She said, you know, most of the time her son and daughter-in-law, they go with her, and she said of course she feels that she’s not communicating directly to the doctor.

Second hand information. She said I start feeling, yes, why can’t I express myself, you know….She said yes, there is a difference, because in India, you know, so most of the family members stay at home during daytime. If you are sick, then they are around you. But over here, if you are sick, still the family member, they have to go to work. So if you are sick, either you are by yourself, or you are end up in hospital, so it is a major difference. Over there in India, when you are sick, you don’t feel like because the whole family’s together you. They are not all daughter-in-law, the whole family, they don’t go out for work.

Some women felt their families were able to provide the care that they needed: “My son, my daughter-in law, my daughter…they gave much time for me, this time this and that, take me to the doctor, so food-wise and health-wise. Health-wise, they take care….I have no problem otherwise….Yes, my kids are very concerned about me. (They are planning to hire) a nanny for my health condition”.

Implications of sponsorship

When asked whether or not their sponsorship relationship left them feeling dependent, some felt they could not answer the question: “Actually, she finds it hard to answer that question. For her definition is totally different. She finds it hard to answer this question….She said no, I don’t have any experience, you know, that she feels she is being dependent on her son or she’s sponsored by her

son”. Another:

She said I’ve never had that feeling…..My kids, I don’t have to ask them, only then she would feel dependent when she has to ask or something. The kids, they feel whatever their needs and they are providing that, fulfilling those needs without asking, she said even sometimes, the relatives, say you are depending on the kids, why don’t you work but she said she never felt badly that I am depending on my kids.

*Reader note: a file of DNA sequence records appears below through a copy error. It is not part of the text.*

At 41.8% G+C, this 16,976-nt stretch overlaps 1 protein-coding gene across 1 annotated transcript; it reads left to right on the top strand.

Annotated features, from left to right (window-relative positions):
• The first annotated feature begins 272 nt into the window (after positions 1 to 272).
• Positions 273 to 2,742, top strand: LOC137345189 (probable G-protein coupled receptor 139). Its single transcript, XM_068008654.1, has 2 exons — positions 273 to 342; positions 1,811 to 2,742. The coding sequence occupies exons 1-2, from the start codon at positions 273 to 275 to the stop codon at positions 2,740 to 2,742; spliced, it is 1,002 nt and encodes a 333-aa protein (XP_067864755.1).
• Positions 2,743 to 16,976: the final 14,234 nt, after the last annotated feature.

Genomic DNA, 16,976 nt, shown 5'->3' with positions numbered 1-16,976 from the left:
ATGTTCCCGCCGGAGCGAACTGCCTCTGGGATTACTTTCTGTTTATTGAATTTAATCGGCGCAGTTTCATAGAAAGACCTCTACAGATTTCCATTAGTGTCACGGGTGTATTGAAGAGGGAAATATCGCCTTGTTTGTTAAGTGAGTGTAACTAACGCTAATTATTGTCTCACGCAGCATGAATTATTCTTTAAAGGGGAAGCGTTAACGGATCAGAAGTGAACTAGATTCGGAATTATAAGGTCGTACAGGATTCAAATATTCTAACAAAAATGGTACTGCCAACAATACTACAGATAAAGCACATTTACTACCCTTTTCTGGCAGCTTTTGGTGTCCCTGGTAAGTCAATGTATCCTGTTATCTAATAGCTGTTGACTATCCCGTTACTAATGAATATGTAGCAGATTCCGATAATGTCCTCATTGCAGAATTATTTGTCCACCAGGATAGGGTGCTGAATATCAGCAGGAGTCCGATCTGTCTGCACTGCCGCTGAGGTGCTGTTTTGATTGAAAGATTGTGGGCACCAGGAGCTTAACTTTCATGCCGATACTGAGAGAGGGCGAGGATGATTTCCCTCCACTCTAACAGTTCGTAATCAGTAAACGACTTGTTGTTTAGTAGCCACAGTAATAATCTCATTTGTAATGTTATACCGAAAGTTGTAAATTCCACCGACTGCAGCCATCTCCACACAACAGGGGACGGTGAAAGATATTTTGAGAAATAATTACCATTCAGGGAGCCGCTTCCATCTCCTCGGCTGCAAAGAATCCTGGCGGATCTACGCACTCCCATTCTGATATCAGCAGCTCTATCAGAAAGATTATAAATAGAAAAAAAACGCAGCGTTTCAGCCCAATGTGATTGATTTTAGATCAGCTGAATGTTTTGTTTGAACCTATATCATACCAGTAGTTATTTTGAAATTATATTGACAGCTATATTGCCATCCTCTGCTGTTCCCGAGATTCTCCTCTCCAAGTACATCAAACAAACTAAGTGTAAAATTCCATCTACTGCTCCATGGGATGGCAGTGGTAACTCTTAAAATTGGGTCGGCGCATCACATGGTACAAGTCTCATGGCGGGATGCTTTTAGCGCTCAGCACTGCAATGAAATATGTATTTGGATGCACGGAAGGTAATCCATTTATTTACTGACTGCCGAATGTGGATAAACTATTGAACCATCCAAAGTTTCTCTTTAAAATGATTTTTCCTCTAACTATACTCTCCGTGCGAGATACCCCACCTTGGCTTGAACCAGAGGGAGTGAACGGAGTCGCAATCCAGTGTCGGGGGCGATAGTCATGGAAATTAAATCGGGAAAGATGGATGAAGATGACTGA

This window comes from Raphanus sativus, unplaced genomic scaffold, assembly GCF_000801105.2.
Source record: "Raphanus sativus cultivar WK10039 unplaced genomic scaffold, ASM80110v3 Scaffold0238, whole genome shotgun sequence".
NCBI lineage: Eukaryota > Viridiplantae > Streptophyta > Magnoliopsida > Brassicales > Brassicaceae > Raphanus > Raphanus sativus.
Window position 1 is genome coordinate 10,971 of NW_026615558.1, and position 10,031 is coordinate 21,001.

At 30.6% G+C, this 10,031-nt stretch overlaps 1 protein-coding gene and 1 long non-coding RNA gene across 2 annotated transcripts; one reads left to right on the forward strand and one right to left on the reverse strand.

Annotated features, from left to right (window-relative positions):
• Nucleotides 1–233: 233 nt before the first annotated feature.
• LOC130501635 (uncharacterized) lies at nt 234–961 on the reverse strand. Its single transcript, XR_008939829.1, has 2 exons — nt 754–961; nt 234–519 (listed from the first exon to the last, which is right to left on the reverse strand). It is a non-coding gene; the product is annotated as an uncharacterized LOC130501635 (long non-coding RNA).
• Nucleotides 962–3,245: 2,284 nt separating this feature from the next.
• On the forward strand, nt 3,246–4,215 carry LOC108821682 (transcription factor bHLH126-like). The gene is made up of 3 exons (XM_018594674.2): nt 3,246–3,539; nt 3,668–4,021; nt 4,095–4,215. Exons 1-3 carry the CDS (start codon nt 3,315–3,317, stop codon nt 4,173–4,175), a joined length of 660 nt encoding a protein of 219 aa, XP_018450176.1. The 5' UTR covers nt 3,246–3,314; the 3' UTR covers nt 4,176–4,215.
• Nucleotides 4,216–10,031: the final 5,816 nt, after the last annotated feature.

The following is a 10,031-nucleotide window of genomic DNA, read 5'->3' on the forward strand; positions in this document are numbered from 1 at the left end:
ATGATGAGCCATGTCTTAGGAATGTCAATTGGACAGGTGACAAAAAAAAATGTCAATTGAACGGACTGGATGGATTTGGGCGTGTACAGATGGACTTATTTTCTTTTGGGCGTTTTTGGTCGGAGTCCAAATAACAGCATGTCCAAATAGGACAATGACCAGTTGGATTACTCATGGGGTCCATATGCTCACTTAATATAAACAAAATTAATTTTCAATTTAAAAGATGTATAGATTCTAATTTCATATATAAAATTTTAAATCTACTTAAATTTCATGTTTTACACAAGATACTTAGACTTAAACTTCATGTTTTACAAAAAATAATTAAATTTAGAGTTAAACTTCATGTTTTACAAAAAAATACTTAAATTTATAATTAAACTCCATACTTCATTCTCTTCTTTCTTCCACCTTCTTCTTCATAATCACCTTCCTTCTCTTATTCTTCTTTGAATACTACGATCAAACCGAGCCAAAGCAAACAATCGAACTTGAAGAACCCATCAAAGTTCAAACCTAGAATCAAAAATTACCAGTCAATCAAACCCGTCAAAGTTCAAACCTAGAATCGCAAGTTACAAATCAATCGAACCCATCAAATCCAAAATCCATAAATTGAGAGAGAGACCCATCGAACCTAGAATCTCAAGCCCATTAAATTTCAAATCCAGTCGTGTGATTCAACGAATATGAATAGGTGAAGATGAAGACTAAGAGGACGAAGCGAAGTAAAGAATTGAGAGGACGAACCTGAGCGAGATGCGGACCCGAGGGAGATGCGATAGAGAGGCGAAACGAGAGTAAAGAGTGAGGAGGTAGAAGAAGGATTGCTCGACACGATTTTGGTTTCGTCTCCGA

One participant said that she does not feel she is a burden on her children, in particular, because she and her husband have been able to repay their daughter financially for sponsoring them.

But she was concerned about a neighbour who no longer had a husband, and who was feeling

vulnerable:

We are not a burden. Financially we are not a burden on her. So we were spending our own money…..She says, because our daughter sponsored us, she has to pay some fees. And even they have returned the fees to her…..Landed fees, her daughter, she paid the landed fees, they gave the money back to her, for whatever she spend to bring them over. My husband, he gave the money back…..Not burdening, also because my husband is getting pension. We have our own property in India, so we have no problem otherwise. All these kids are very good. They are helping us.

Whatever we want, we get…..But she was just giving the example, there is one lady that is living next door. She said, you know, my kids they brought me over here, sponsored me, but now, her daughter-in-law is not treating her very well. But she talked a few minutes. In the mean time her son came up to her, and take her away.

But she said I can see that he was angry. That why she is talking to. There are some cases.

Because sponsored parents are “purely dependent” on their children in Canada, a woman

indicated, the sponsorship relationship could be very difficult for seniors: